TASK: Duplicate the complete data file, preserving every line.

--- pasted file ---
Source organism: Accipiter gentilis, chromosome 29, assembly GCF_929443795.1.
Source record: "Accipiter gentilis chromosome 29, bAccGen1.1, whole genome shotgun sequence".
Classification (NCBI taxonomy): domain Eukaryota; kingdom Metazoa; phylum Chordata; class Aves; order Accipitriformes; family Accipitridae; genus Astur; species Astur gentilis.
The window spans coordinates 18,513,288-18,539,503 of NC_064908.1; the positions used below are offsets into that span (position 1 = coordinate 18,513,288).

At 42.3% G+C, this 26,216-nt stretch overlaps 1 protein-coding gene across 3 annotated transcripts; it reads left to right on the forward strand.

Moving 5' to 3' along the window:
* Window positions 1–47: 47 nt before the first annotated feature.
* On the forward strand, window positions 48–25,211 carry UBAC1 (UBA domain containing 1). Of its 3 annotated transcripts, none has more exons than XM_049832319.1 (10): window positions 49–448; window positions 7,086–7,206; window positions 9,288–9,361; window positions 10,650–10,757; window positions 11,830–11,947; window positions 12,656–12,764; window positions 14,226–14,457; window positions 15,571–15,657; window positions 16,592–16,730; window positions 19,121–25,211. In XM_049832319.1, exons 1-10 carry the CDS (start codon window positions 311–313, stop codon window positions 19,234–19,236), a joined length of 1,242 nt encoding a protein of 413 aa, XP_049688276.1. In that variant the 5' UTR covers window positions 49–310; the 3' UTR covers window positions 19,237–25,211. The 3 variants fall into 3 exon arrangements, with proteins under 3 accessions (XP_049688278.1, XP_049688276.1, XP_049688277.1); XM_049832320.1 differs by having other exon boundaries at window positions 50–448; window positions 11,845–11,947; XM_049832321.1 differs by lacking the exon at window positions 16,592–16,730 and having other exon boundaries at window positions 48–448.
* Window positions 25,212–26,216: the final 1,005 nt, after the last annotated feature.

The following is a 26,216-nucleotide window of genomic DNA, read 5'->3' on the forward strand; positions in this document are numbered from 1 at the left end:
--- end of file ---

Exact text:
Source organism: Accipiter gentilis, chromosome 29, assembly GCF_929443795.1.
Source record: "Accipiter gentilis chromosome 29, bAccGen1.1, whole genome shotgun sequence".
Classification (NCBI taxonomy): domain Eukaryota; kingdom Metazoa; phylum Chordata; class Aves; order Accipitriformes; family Accipitridae; genus Astur; species Astur gentilis.
The window spans coordinates 18,513,288-18,539,503 of NC_064908.1; the positions used below are offsets into that span (position 1 = coordinate 18,513,288).

At 42.3% G+C, this 26,216-nt stretch overlaps 1 protein-coding gene across 3 annotated transcripts; it reads left to right on the forward strand.

Moving 5' to 3' along the window:
* Window positions 1–47: 47 nt before the first annotated feature.
* On the forward strand, window positions 48–25,211 carry UBAC1 (UBA domain containing 1). Of its 3 annotated transcripts, none has more exons than XM_049832319.1 (10): window positions 49–448; window positions 7,086–7,206; window positions 9,288–9,361; window positions 10,650–10,757; window positions 11,830–11,947; window positions 12,656–12,764; window positions 14,226–14,457; window positions 15,571–15,657; window positions 16,592–16,730; window positions 19,121–25,211. In XM_049832319.1, exons 1-10 carry the CDS (start codon window positions 311–313, stop codon window positions 19,234–19,236), a joined length of 1,242 nt encoding a protein of 413 aa, XP_049688276.1. In that variant the 5' UTR covers window positions 49–310; the 3' UTR covers window positions 19,237–25,211. The 3 variants fall into 3 exon arrangements, with proteins under 3 accessions (XP_049688278.1, XP_049688276.1, XP_049688277.1); XM_049832320.1 differs by having other exon boundaries at window positions 50–448; window positions 11,845–11,947; XM_049832321.1 differs by lacking the exon at window positions 16,592–16,730 and having other exon boundaries at window positions 48–448.
* Window positions 25,212–26,216: the final 1,005 nt, after the last annotated feature.

The following is a 26,216-nucleotide window of genomic DNA, read 5'->3' on the forward strand; positions in this document are numbered from 1 at the left end: